FOREST CITY — Claiming harassment and conspiracy, the Word of Faith Fellowship, Inc., and 19 members of the Spindale-based church have filed a federal lawsuit against the Rutherford County Department of Social Services, three of its employees and the chairman of the DSS Board.
The suit was filed Friday in the Charlotte office of the U.S. District Court.
DSS Director John Carroll, who was named in the suit individually and in his official capacity, said late Tuesday that neither the department or its attorney, Brad Greenway of Rutherfordton, had been served with the suit.
On Monday, both Carroll and Greenway said they could not comment on the suit until they had an opportunity to review the claims.
The lawsuit was filed by attorneys John Gresham of Charlotte and Eric Leiberman of New York on behalf of the church and some of its members as plaintiffs: Stephen and Cynthia Cordes; Ricky and Suzanne Cooper; Jennifer Lou Moore; Kim Waites; David Cameron; Jayne Caulder; Virginia Anne Cable; Denise Worley; Patricia Dolan; Jason and Tanja Gross; Marcia Whit-beck; Gilberto Carmona; Jay and Susan Plummer — all individually and on behalf of their minor children — and Cody Ryan Hawkins and Joveille Clark.
The suit names defendants Carroll and the DSS along with Child Protective Services supervisor Lynn Hoppes, caseworker Melanie Taylor Hunt and DSS Board Chairman Steve Wright. Hoppes and Taylor are named both individually and in their official capacities while Wright is only named in his capacity as chairman.
The 35-page filing claims the “(d)efendants — a county agency and its agents and employees — have violated, and continue to violate, plaintiffs’ rights freely to practice their religion and to raise their children within their chosen religious tradition.”
The suit also alleges DSS and its employees “have engaged in unconstitutional, systematic and repeated harassment” of WOFF and its members.
“Defendants have stated openly that their goal is to shut (the church) down, including by using the powers afforded to defendants by the state,” states the filing. “In particular, defendants repeatedly have ‘investigated’ plaintiffs based on the Biblically based and non-violent practice of ‘strong’ or ‘blasting’ prayer, and on the peaceful practice of ‘discipleship,’ consisting of quiet religious study, and have threatened to remove the children of (church) members from their parents because of these religious practices.”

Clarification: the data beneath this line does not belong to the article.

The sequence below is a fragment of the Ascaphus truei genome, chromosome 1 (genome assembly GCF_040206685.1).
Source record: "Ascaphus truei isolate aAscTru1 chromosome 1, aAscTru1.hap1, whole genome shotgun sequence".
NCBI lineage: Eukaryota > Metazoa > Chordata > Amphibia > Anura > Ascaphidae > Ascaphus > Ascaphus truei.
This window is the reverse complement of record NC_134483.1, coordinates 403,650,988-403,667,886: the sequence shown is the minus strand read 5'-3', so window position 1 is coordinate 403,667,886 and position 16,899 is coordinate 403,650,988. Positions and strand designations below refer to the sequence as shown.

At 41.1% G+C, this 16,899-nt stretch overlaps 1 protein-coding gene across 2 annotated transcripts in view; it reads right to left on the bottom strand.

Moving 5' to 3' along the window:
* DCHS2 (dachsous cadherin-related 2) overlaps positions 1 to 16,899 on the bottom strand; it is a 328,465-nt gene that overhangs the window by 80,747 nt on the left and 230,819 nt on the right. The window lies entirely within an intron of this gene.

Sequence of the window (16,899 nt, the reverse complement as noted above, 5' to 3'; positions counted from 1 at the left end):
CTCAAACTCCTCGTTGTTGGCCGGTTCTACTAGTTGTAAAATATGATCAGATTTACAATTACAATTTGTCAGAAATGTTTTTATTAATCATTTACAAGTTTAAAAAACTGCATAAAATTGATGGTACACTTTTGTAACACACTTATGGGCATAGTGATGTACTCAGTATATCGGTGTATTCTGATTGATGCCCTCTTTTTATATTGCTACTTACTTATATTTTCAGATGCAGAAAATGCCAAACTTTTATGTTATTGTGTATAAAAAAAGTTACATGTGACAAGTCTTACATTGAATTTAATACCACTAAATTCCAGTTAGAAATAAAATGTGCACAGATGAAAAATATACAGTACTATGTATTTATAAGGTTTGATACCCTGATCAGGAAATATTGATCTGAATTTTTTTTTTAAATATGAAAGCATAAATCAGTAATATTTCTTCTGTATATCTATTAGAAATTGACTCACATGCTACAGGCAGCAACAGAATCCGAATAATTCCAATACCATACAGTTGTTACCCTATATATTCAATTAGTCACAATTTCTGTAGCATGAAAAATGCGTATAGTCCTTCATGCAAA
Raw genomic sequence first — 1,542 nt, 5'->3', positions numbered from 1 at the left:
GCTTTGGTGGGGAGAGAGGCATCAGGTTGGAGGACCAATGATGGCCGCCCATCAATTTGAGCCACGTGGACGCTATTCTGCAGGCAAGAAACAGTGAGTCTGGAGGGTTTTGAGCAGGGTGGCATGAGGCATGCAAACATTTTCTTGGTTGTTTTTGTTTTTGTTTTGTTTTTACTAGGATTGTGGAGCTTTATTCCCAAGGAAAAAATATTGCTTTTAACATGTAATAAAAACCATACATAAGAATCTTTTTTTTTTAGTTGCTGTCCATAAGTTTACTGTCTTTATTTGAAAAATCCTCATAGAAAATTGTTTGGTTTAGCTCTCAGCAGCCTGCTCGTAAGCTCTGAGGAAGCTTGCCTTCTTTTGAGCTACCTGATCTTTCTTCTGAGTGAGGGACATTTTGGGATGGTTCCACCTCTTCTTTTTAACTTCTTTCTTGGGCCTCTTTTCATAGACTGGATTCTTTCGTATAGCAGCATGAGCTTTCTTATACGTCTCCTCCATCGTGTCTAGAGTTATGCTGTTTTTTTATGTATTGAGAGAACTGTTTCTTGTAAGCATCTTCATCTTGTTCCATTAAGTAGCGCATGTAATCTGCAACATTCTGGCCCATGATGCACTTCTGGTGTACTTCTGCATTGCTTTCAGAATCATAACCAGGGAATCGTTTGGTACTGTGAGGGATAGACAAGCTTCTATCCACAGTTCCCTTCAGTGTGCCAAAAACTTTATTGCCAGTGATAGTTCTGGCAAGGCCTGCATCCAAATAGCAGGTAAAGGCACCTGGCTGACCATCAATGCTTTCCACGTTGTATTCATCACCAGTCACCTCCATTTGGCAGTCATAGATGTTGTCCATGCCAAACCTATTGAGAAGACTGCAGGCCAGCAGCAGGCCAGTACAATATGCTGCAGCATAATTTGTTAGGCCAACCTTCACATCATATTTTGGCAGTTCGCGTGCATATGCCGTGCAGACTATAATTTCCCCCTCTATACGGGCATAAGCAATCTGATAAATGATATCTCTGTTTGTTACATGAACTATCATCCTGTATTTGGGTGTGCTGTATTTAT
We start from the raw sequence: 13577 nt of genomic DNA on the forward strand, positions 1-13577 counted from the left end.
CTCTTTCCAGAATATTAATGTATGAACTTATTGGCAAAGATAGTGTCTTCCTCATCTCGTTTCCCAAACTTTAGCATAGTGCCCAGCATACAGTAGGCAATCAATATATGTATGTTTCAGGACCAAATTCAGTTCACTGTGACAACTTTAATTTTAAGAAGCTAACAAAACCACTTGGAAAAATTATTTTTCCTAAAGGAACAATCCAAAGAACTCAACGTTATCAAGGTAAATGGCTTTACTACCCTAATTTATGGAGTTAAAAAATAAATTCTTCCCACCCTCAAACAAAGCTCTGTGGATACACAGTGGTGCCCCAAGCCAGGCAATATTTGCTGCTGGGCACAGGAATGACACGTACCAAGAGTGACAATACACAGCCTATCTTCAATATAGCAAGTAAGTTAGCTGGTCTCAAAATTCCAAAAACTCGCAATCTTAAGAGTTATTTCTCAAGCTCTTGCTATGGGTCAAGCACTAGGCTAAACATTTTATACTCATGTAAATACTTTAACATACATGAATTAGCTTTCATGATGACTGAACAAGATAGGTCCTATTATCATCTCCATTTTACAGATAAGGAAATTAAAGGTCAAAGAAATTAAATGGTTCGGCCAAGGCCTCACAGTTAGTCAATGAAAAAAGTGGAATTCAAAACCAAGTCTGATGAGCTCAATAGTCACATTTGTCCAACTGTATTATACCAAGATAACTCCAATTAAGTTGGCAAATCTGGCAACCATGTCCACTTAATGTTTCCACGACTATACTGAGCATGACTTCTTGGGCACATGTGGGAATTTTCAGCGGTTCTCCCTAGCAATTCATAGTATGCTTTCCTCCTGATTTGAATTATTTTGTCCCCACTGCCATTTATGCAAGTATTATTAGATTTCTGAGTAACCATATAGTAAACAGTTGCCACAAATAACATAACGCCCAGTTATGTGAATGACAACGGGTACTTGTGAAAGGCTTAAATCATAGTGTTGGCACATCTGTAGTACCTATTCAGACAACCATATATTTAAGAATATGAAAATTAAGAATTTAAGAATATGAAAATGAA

The plaintiffs also claim “on numerous occasions defendants have forced parents to sign ‘Safety Assessments’ limiting the parents’ use of strong prayer; have attempted to turn children against their parents and (WOFF) and to lure them away so that they can be ‘deprogrammed’ by opponents of their religion; have searched, and seized children on the grounds of, the private church school without a warrant or parental consent; and have isolated children and then engaged in highly intimidating and psychologically traumatizing ‘interviews’ in which defendants attacked and ridiculed (WOFF) religious beliefs and practices and made inappropriate sexual comments, including to young children.”
The lawsuit also states the claim that “(d)efendants have conspired with former Church members, individuals and entities in the so-called ‘anti-cult‘ movement, and others in the local community to deprive plaintiffs of their rights.”
After the complaints are detailed, the filing describes beliefs of the “nondenominational, evangelical, charismatic Christian church” and practices of its private school.
“According to (WOFF) religious beliefs, strong prayer is a Biblically mandated religious practice, based on numerous Biblical references, which refers to any strong demonstration of the Holy Spirit, such as ‘all manner of prayer,’ Ephesians 6:18, including: supplication, petition, weeping, groaning, travail, crying out, praying in tongues, and shrill cries for Christ to be formed in you and to come against the works of the devil,” states the filing.
The filing also describes “a religious practice known as discipleship, which means one is trained or taught by God to become a disciple of Jesus Christ.